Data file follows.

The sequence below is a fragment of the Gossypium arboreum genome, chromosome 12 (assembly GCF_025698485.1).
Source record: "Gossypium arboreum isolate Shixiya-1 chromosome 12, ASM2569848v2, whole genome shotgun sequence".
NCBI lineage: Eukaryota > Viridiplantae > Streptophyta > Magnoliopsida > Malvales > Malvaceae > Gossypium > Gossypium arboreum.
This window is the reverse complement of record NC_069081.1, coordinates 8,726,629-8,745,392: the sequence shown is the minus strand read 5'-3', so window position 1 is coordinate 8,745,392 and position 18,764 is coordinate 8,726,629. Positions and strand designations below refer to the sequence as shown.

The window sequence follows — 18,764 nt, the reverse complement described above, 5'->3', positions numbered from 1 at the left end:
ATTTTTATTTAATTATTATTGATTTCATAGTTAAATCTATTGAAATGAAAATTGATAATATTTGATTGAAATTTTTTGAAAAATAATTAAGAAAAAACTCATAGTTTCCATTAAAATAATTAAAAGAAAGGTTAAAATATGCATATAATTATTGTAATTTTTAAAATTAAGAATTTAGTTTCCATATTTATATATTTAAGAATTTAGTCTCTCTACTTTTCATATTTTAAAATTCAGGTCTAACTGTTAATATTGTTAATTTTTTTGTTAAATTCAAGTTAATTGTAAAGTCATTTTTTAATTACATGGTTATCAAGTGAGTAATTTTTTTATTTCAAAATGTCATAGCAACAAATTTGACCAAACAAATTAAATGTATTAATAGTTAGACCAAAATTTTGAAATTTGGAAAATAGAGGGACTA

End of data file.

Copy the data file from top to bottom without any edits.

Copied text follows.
The sequence below is a fragment of the Gossypium arboreum genome, chromosome 12 (assembly GCF_025698485.1).
Source record: "Gossypium arboreum isolate Shixiya-1 chromosome 12, ASM2569848v2, whole genome shotgun sequence".
NCBI lineage: Eukaryota > Viridiplantae > Streptophyta > Magnoliopsida > Malvales > Malvaceae > Gossypium > Gossypium arboreum.
This window is the reverse complement of record NC_069081.1, coordinates 8,726,629-8,745,392: the sequence shown is the minus strand read 5'-3', so window position 1 is coordinate 8,745,392 and position 18,764 is coordinate 8,726,629. Positions and strand designations below refer to the sequence as shown.

The window sequence follows — 18,764 nt, the reverse complement described above, 5'->3', positions numbered from 1 at the left end:
ATTTTTATTTAATTATTATTGATTTCATAGTTAAATCTATTGAAATGAAAATTGATAATATTTGATTGAAATTTTTTGAAAAATAATTAAGAAAAAACTCATAGTTTCCATTAAAATAATTAAAAGAAAGGTTAAAATATGCATATAATTATTGTAATTTTTAAAATTAAGAATTTAGTTTCCATATTTATATATTTAAGAATTTAGTCTCTCTACTTTTCATATTTTAAAATTCAGGTCTAACTGTTAATATTGTTAATTTTTTTGTTAAATTCAAGTTAATTGTAAAGTCATTTTTTAATTACATGGTTATCAAGTGAGTAATTTTTTTATTTCAAAATGTCATAGCAACAAATTTGACCAAACAAATTAAATGTATTAATAGTTAGACCAAAATTTTGAAATTTGGAAAATAGAGGGACTA